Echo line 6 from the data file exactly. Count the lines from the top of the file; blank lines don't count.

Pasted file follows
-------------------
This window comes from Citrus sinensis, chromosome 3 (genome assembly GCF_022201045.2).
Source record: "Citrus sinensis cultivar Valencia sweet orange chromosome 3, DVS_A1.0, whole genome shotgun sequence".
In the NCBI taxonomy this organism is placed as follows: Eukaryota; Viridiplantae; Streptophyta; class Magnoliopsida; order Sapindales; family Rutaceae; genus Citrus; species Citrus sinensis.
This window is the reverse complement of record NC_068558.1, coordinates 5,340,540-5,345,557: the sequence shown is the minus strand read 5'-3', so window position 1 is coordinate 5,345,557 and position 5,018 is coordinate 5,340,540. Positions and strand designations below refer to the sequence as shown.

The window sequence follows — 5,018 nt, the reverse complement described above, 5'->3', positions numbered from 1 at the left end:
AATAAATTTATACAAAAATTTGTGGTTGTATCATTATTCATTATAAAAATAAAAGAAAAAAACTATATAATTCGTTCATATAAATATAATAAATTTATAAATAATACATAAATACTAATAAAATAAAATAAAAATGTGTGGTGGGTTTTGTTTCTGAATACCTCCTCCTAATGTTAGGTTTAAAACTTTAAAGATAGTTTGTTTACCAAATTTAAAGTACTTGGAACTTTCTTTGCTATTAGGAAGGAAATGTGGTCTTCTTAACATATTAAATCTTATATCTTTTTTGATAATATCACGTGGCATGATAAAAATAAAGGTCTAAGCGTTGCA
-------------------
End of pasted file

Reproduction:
AATAAATTTATACAAAAATTTGTGGTTGTATCATTATTCATTATAAAAATAAAAGAAAAAAACTATATAATTCGTTCATATAAATATAATAAATTTATAAATAATACATAAATACTAATAAAATAAAATAAAAATGTGTGGTGGGTTTTGTTTCTGAATACCTCCTCCTAATGTTAGGTTTAAAACTTTAAAGATAGTTTGTTTACCAAATTTAAAGTACTTGGAACTTTCTTTGCTATTAGGAAGGAAATGTGGTCTTCTTAACATATTAAATCTTATATCTTTTTTGATAATATCACGTGGCATGATAAAAATAAAGGTCTAAGCGTTGCA